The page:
As he does every Sunday afternoon, Christopher Jacobson played double duty conducting the choir and playing the organ during Duke University Chapel’s service of Evensong.
He began a recent service with the choir as its members walked from the narthex, singing “Jerusalem, My Happy Home.” As the choir approached the altar, Jacobson, Duke University Chapel organist, stepped aside to take a seat in the chancel at the Kathleen Upton Byrns McClendon Organ, which is the Chapel’s original organ, built by the Aeolian Organ Company and installed in 1932 with 6,600 pipes.
“Duke Chapel is one of the most unique and special places for the study of organ and sacred music because of the building and rich diversity of the instruments here,” he said.
Jacobson is one of two full-time organists at Duke who play the three organs. The other is Robert Parkins, who is the university organist and professor of the practice of music. The two musicians split their duties to cover all the organ playing at the Chapel for Sunday and weekday worship services, university events, weddings, funerals, concerts and recitals throughout the year.
More informal organ music is also played regularly in the Chapel, and visitors are invited to listen from 12:30 to 1:30 p.m. Monday through Thursday during the academic year, excluding breaks and holidays.
At the musicians’ disposal are three organs that play different styles of music from the 16th century to present day.
“There aren’t many universities with a comparable collection of organs in one room,” Parkins said.
In Parkins’ office is a towering green organ.
The mechanical-action pipe organ, which dates back to the 1970s, is used by Parkins to teach students.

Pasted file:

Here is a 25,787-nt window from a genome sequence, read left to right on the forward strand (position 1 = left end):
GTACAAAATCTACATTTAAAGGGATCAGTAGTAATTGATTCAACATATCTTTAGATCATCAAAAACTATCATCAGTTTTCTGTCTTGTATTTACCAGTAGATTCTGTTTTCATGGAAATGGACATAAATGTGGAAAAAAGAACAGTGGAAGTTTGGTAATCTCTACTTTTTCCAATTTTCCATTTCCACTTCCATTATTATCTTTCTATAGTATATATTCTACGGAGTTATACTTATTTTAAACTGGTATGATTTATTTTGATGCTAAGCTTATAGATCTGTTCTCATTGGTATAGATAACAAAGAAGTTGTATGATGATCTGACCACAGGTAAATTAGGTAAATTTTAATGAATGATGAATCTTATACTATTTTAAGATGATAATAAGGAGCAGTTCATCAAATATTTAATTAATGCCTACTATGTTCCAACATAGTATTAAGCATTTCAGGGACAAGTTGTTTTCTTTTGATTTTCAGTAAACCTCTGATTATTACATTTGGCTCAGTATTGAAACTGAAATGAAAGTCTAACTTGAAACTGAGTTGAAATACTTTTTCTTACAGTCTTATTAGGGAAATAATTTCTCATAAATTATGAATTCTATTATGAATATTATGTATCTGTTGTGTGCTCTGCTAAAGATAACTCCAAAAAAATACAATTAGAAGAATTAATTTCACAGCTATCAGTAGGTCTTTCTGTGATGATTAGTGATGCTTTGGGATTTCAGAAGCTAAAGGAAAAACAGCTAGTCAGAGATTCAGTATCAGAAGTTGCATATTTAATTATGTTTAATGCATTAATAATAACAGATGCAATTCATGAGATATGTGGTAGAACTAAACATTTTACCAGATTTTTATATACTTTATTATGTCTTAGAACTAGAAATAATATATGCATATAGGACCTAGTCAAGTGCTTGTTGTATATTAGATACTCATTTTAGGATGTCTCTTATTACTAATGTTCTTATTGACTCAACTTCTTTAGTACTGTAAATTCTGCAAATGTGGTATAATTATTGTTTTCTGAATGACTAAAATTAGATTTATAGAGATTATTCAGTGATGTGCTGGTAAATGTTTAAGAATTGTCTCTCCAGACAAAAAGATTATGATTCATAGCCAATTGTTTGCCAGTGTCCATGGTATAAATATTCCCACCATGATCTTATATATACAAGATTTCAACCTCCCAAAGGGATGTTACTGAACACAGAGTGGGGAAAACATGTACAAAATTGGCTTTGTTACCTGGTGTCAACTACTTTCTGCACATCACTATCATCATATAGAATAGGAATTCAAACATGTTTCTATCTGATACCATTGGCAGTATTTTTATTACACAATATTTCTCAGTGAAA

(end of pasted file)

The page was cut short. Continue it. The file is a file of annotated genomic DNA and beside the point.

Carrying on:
“I fell into the lap of luxury,” Parkins said. “A lot of colleagues are not lucky enough to have an instrument like this in his or her studio.”
Parkins, who has worked at Duke since 1975, grew up playing the piano and began gravitating toward the organ in high school. He attended the University of Cincinnati College-Conservatory of Music and graduate school at Yale University before landing a job at Duke.
When he’s performing in the Chapel for Sunday morning services, Parkins generally plays from the Benjamin N. Duke Memorial Organ, which has 5,033 pipes and was first played in the Chapel in 1976. The organ’s pipes sit in the arch of the Chapel between the narthex and nave.
The third organ, the Brombaugh, sits in the Memorial Chapel.
“It has a special tuning system that keeps it authentic to similar organs used in 17th century Italy,” he said.
Parkins has stuck with playing organs so long because he loves the challenge of playing the instrument. When he’s not rehearsing and instructing, Parkins favorite music to play is the works of Johann Sebastian Bach and early Spanish keyboard music, which has been a subspecialty of his since graduate school.
“I can’t think of any other instrument, other than the carillon, that requires you to use your feet to play notes and pitches,” Parkins said. “It’s the best of all worlds.”
Jacobson also grew up playing the piano before learning to play the organ late in middle school.
“When I was a seventh grader getting into the organ, I thought, ‘the piano has one keyboard but the organ has three or four. It must be three or four times as cool,’” Jacobson said. “It looked fascinating.”
Jacobson attended Eastman School of Music and St. Olaf College before landing as an assistant organist at Washington National Cathedral. There, he performed during Gerald Ford’s funeral in 2007 and Barack Obama’s inauguration in 2009.
“The most terrifying bit was getting stopped by Secret Service to check my music and scores,” Jacobson said. “I didn’t expect that.”
At Duke Chapel, Jacobson has played all of Bach’s organ works, 257 pieces of music, in a year-long series of fourteen recitals. He also conducts the Duke Evensong Singers at 4 p.m. every Sunday afternoon at the Chapel.
“No two organs at Duke or anywhere are alike. Each one is different and produces different sounds," Jacobson said. "You can really play the music of Johann Sebastian Bach on the Flentrop organ in a way we know from research and scholarship that’s historically close to the way he conceived it 300 years ago."
Jacobson will perform as part of Duke Chapel's annual Organ Recital Series at 5 p.m. Dec. 17 in the Chapel.
“It’s very easy to walk into this building, see beautiful things, hear beautiful sounds and let that experience wash over you,” he said.